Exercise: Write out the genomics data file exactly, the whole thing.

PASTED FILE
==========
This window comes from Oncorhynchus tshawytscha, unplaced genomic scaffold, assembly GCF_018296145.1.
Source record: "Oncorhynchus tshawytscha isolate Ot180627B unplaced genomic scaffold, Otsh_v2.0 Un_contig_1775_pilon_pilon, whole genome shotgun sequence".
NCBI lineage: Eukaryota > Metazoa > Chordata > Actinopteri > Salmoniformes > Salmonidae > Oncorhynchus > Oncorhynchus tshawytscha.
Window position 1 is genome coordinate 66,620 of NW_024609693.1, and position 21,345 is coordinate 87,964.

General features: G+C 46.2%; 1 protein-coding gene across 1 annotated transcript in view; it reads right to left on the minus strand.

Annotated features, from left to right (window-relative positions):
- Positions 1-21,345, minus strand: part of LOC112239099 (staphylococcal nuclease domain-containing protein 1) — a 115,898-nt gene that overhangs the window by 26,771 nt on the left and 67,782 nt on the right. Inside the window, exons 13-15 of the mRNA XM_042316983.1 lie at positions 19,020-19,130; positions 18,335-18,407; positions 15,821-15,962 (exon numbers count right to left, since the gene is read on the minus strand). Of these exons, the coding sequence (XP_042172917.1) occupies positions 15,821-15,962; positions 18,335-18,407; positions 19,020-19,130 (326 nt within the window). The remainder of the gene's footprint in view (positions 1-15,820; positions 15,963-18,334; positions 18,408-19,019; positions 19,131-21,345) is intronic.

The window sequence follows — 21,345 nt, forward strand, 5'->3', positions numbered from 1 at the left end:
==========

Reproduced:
This window comes from Oncorhynchus tshawytscha, unplaced genomic scaffold, assembly GCF_018296145.1.
Source record: "Oncorhynchus tshawytscha isolate Ot180627B unplaced genomic scaffold, Otsh_v2.0 Un_contig_1775_pilon_pilon, whole genome shotgun sequence".
NCBI lineage: Eukaryota > Metazoa > Chordata > Actinopteri > Salmoniformes > Salmonidae > Oncorhynchus > Oncorhynchus tshawytscha.
Window position 1 is genome coordinate 66,620 of NW_024609693.1, and position 21,345 is coordinate 87,964.

General features: G+C 46.2%; 1 protein-coding gene across 1 annotated transcript in view; it reads right to left on the minus strand.

Annotated features, from left to right (window-relative positions):
- Positions 1-21,345, minus strand: part of LOC112239099 (staphylococcal nuclease domain-containing protein 1) — a 115,898-nt gene that overhangs the window by 26,771 nt on the left and 67,782 nt on the right. Inside the window, exons 13-15 of the mRNA XM_042316983.1 lie at positions 19,020-19,130; positions 18,335-18,407; positions 15,821-15,962 (exon numbers count right to left, since the gene is read on the minus strand). Of these exons, the coding sequence (XP_042172917.1) occupies positions 15,821-15,962; positions 18,335-18,407; positions 19,020-19,130 (326 nt within the window). The remainder of the gene's footprint in view (positions 1-15,820; positions 15,963-18,334; positions 18,408-19,019; positions 19,131-21,345) is intronic.

The window sequence follows — 21,345 nt, forward strand, 5'->3', positions numbered from 1 at the left end: